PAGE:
Wikipedia:Manual of Style/Legal

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Templates

Citation templates
  • To cite a simple court case the first time, use template {{Cite court}}
WikiProject templates
Stub templates
  • Use the {{law-stub}} template for law related stubs
Navigation templates
  • {{Template:ContractLaw}}
  • {{Template:TortLaw}}
  • {{Template:PropertyLaw}}
  • {{Template:CrimLaw}}
  • {{Template:EvidenceLaw}}

General considerations

  • In articles that cover multiple jurisdictions, aim to provide an international overview. Keep in mind that there are several types of legal system (e.g., civil law, sharia law, common law, customary law). Within a given legal system, the law may have evolved in divergent ways. Because the law differs between jurisdictions, make clear what jurisdiction you are writing about. Try to incorporate a comparative perspective, if possible and appropriate.
  • Use plain language, understandable to the widest possible audience. Consider Wikibooks if you want to write a textbook.
  • Provide some depth and detail worthy of an encyclopedia
  • For Latin words and phrases, consider one of the following:
    • Use {{lang}}: {{lang|la|Nolo contendere}}. This results in Nolo contendere.
    • Include a wiki-link: Nolo contendere.

Article titles

Articles on cases should be titled according to the legal citation convention for the jurisdiction that handled the case.

  • In the United States (Bluebook format, normally), this would result in:
  • In the United Kingdom (OSCOLA format), this would result in:

Article content

Broad areas of law

  • Articles about broad areas of law, such as Tort, should contain an overview of the law as it stands, and its development.
  • Avoid becoming overly technical.

Writing about particular cases

  • Start with a summary why the case is encyclopedic. What is its impact on society, what makes it stand out from all the other cases heard this year?
  • Summary in fairly plain language, for a lay audience, possibly followed by a more detailed introduction. For those who do not read the whole decision, this is sufficient for a start.
  • The legal details, for those who need to better understand the legal issues involved and how the court arrived at its decision.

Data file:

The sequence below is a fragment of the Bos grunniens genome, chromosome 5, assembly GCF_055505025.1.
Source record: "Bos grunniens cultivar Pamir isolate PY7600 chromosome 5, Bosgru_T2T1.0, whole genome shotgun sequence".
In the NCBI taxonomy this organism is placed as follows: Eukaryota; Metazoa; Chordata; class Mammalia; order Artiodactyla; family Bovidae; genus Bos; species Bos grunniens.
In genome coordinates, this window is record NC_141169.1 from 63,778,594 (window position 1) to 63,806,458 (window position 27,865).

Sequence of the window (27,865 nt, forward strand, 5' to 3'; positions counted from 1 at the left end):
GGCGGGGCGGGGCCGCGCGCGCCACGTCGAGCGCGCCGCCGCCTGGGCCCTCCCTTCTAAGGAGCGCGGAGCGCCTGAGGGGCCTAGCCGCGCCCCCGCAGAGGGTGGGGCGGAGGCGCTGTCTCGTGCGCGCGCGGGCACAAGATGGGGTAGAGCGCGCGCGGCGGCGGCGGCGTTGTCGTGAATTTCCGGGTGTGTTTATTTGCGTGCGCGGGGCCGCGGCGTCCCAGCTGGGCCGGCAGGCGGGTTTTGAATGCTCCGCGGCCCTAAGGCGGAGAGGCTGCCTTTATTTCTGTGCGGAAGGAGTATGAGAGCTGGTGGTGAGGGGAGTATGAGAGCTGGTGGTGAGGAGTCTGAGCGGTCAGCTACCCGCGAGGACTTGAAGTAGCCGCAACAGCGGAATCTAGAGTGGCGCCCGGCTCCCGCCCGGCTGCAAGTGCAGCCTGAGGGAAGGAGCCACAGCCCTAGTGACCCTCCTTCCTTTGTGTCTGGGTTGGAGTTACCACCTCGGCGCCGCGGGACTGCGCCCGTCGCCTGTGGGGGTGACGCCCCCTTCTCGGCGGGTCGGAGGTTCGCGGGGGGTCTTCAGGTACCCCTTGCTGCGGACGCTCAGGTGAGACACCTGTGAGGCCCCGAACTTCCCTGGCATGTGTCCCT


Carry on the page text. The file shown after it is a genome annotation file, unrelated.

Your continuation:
Writing about particular concepts

  • Provide a framework for the concept. E.g. – Contextualise trespass as a tort.
  • Link to landmark cases which define the concept

Formatting

  • Legal case names are always italicized (Plessy v. Ferguson).
  • In article text (for citations, see below), the first mention of a case should normally be formatted as A v. B. Cases from some jurisdictions, particularly those within the United Kingdom, use A v B. When referred to a second or third time within a section, cases may be referred to as A, or, if A does not disambiguate (e.g. Rex), B.

Citations and referencing

Cite to legal materials (constitutions, statutes, legislative history, administrative regulations, and cases) according to the generally accepted citation style for the relevant jurisdictions. If multiple citation styles are acceptable in a given jurisdiction, any may be used, but be consistent, and consider using the most common. Also consider using the citation style used in secondary sources rather than the citation style used by legal briefs or decisions.

The following guidelines will be generally useful in many jurisdictions:

In general
  • Where both primary and secondary sources are available, one should cite both. While primary sources are more "accurate", secondary sources provide more context and are easier on the layperson. Where primary and secondary sources conflict factually, the primary source should be given priority.
Case citations

External links








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